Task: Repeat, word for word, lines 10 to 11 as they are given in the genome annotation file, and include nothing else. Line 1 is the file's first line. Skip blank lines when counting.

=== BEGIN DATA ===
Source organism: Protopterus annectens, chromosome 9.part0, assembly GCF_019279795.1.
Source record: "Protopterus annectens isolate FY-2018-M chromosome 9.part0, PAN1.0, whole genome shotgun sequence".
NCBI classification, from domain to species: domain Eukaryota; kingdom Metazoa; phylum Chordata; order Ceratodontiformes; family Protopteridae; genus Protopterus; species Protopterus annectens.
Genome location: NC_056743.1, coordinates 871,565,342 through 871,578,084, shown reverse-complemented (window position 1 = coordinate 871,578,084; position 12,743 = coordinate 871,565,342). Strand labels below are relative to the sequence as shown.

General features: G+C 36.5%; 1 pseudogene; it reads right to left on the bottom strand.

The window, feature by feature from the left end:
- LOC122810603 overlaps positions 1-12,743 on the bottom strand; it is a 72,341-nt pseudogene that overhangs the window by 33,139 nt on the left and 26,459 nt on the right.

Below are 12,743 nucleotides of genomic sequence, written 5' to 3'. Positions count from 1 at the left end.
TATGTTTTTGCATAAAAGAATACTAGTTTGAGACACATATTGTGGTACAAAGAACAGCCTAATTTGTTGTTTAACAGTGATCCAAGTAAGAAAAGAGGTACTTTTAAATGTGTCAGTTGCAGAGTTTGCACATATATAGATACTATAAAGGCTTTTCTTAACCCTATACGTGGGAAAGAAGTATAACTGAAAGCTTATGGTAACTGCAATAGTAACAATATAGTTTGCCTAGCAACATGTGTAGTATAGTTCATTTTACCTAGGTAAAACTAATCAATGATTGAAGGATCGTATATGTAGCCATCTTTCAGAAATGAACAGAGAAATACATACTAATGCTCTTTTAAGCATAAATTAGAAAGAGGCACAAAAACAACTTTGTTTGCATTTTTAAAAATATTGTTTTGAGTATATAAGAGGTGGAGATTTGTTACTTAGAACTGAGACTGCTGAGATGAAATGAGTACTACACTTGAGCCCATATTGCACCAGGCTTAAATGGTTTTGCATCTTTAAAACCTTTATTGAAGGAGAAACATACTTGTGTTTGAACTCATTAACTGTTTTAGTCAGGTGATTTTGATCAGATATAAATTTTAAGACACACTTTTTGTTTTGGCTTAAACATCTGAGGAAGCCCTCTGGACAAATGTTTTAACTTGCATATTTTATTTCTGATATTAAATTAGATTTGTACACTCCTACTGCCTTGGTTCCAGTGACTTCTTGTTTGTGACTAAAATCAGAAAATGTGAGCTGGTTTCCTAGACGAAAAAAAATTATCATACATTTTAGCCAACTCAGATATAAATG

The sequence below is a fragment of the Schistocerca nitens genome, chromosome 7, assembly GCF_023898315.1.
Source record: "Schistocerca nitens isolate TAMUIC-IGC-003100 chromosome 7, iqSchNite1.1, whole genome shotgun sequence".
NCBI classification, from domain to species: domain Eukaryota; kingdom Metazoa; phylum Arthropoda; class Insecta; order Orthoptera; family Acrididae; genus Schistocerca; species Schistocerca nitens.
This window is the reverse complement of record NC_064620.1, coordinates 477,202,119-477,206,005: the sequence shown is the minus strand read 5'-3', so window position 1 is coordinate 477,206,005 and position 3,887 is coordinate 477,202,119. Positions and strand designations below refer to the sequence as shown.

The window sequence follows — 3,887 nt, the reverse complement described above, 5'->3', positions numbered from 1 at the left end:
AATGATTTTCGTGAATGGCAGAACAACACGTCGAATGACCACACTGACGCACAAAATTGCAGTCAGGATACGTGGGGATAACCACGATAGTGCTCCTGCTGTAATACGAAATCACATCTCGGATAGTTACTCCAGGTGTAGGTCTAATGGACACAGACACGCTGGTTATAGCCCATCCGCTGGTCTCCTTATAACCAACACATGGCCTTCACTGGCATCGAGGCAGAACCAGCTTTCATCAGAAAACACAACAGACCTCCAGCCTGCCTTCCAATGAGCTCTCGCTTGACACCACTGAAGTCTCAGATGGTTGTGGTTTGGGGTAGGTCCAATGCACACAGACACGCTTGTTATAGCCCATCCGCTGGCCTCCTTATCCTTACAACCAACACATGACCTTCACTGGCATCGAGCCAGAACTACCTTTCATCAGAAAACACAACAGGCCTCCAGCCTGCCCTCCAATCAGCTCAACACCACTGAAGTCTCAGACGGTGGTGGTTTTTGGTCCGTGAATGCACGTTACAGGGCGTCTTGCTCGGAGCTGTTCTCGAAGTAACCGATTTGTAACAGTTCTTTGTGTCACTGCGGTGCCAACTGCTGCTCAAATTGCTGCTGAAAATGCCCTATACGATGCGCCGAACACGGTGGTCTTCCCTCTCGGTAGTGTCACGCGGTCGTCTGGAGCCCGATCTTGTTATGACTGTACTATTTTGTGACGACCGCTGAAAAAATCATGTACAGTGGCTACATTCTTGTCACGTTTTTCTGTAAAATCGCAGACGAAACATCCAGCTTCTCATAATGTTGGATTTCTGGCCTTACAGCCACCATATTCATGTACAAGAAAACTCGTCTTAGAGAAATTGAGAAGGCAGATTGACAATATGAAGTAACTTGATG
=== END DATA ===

The sequence below is a fragment of the Schistocerca nitens genome, chromosome 7, assembly GCF_023898315.1.
Source record: "Schistocerca nitens isolate TAMUIC-IGC-003100 chromosome 7, iqSchNite1.1, whole genome shotgun sequence".